By Marc Caputo and Adam C. Smith, The Miami Herald
MIAMI — In a move that would have been unthinkable for any statewide Florida candidate just a few years ago, Charlie Crist is planning to visit Cuba this summer.
Nothing is final, but the Democratic candidate for governor is eager to learn more about Cuba as he calls for normalizing relations with the island 90 miles south of Key West.
“We ought to think big. We ought to lift the embargo on Cuba and work with the president and get things done,” Crist said earlier this week during a visit to the Versailles Restaurant in Miami, where he didn’t disclose that he’s considering a visit to the island.
The Little Havana landmark, a frequent Republican campaign spot and exile gathering place, is the last place where soft-on-embargo positions were once espoused.
Crist, too, used to support the embargo and backed it as late as 2010 in his failed U.S. Senate bid as a Republican.
Crist’s new position — the latest flip flop in a string of reversals — was instantly panned by Republican Gov. Rick Scott and his newly appointed lieutenant governor, Carlos Lopez-Cantera.
“He’s been a Republican. He has been an independent and a Democrat,” Lopez-Cantera said at a campaign stop Wednesday in Miami. “There’s one party left in Cuba that maybe he’s considering switching to: The Communist Party.”
“It just shows Charlie’s ignorance on the issue of Cuba,” Lopez-Cantera said, adding that that his “family lost everything” and that his grandmother’s brothers were imprisoned by the Castro regime.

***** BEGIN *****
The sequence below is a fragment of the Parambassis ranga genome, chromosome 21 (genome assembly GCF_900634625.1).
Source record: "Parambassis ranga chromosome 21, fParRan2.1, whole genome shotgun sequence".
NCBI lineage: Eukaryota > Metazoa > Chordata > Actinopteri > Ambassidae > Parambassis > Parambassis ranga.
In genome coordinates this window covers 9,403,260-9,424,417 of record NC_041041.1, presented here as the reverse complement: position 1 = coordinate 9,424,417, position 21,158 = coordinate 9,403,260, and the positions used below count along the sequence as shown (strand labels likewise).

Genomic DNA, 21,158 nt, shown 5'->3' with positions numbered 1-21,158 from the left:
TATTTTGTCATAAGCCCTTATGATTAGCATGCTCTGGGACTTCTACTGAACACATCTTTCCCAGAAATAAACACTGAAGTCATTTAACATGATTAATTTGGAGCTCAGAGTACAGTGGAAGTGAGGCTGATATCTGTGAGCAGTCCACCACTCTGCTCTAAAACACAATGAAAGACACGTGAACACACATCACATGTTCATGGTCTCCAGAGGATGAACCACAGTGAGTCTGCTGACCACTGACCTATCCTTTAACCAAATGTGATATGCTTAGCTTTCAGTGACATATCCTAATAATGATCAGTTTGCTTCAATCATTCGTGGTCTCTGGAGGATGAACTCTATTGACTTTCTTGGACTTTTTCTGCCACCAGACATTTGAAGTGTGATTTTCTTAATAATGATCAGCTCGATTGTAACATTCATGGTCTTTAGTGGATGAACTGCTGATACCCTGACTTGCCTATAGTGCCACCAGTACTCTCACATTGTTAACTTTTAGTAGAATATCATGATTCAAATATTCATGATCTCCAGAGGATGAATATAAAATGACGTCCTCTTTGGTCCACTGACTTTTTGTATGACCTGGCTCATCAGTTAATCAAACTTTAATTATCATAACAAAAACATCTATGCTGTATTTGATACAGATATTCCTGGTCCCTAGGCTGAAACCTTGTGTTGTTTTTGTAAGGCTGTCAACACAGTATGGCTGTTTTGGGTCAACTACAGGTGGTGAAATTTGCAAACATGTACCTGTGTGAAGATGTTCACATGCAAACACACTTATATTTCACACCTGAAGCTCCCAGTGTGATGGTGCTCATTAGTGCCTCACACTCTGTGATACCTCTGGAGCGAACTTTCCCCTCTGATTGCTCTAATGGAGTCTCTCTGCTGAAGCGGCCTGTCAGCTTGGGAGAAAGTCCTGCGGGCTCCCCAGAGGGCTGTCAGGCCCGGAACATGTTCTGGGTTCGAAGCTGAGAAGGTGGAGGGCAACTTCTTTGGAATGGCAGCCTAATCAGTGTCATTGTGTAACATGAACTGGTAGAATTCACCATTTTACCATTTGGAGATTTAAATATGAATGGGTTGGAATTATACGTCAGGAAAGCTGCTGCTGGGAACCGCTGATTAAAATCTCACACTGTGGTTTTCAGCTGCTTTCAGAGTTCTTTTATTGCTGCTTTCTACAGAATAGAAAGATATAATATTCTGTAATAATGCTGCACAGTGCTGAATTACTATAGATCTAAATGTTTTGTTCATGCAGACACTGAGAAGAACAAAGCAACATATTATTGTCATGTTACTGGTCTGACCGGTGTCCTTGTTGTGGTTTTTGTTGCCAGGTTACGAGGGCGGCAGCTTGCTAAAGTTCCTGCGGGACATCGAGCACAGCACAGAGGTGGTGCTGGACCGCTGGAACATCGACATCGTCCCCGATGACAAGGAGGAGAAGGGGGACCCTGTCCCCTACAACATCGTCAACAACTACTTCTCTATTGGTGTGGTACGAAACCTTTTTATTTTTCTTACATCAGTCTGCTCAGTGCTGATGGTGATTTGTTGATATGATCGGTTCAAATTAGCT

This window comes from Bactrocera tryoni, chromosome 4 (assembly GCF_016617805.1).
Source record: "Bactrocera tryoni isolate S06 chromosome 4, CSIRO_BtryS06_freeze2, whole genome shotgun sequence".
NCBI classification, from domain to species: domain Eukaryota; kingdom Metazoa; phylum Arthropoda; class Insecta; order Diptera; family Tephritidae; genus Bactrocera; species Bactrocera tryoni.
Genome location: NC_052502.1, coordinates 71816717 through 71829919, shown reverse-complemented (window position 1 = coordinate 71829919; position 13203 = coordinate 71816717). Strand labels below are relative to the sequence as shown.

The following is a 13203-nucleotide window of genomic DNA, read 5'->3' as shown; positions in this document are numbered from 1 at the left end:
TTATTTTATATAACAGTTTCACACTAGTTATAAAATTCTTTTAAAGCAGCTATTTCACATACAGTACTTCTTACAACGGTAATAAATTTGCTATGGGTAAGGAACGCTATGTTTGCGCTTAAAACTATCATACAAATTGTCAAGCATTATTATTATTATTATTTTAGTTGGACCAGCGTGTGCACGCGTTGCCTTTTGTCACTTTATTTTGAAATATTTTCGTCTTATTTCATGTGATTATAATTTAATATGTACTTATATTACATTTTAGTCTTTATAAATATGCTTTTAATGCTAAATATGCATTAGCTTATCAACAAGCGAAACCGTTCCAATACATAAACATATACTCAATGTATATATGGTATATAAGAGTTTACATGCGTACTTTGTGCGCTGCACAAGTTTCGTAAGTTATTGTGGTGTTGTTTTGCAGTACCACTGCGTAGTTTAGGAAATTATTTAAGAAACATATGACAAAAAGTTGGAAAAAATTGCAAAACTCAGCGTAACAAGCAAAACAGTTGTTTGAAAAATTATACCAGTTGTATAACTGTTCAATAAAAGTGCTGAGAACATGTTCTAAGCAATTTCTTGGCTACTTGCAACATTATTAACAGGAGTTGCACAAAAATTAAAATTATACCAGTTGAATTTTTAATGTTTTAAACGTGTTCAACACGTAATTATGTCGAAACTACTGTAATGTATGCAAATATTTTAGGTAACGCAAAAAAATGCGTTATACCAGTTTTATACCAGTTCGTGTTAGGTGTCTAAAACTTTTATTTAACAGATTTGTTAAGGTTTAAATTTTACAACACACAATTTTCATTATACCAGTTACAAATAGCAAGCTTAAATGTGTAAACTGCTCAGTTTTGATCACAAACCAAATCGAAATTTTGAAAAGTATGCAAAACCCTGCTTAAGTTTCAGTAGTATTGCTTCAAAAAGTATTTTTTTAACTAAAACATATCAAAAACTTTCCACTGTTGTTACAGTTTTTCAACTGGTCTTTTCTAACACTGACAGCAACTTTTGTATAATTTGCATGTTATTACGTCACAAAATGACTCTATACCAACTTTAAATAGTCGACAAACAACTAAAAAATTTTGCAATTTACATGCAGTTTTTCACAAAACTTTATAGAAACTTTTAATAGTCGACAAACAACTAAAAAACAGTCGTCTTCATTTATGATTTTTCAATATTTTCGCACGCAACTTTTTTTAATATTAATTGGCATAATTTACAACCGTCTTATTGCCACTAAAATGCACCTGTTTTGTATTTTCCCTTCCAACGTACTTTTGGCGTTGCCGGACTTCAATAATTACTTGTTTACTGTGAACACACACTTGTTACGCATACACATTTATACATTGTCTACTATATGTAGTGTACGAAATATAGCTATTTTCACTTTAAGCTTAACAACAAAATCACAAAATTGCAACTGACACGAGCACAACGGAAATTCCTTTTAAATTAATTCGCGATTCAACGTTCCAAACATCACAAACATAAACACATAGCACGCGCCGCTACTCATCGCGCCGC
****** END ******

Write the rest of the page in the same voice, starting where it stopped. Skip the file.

Scott said Crist would be a “puppet” of the Castro regime and would help enrich it by simply traveling there.
Florida’s governor has no authority to lift or modify the decades-old embargo, which would take an act of Congress, but he can influence public opinion and the issue is considered a political litmus test for many hard-line Castro opponents.
The Scott’s campaign has been actively reaching out to Cuban-American voters — who comprise more than 70 percent of the GOP voter in Miami-Dade County — by making them aware of Crist’s stance on the embargo ever since he voiced the position earlier this year.
Attitudes, however, are changing toward Cuba across Florida and in Miami. Recent polls show a majority of Floridians, including Cuban-Americans, support normalizing relations and lifting travel with the communist island.
Still, Crist’s position carries potential political risk as well as rewards. No one’s quite sure.
“According to electoral politics, it’s a risk,” said Sebastian Arcos, associate director of Florida International University’s Cuban Research Institute, which annually polls attitudes about Cuba.
“Politicians look at polls and say ‘oh, 60 percent are against the embargo,’ but they forget that many of the people polled don’t vote and that most of the Cubans who vote are supportive of the embargo,” Arcos said.
Yet the Cuban-American vote is proportionately shrinking in Miami-Dade and Florida, while Latinos from Puerto Rico and Central and South America increase in numbers. And polls show non-Cuban Latinos are far less likely to support the embargo.
Despite the embargo, more Cuban-Americans and other U.S. citizens are traveling to Cuba. And more U.S. money than ever before is being sent to the island by relatives who live in the United States.
But embargo hardliners are still more likely to vote and base their vote on that issue, said Dario Moreno, an FIU pollster and political science professor. “This is poking the bear,” he said.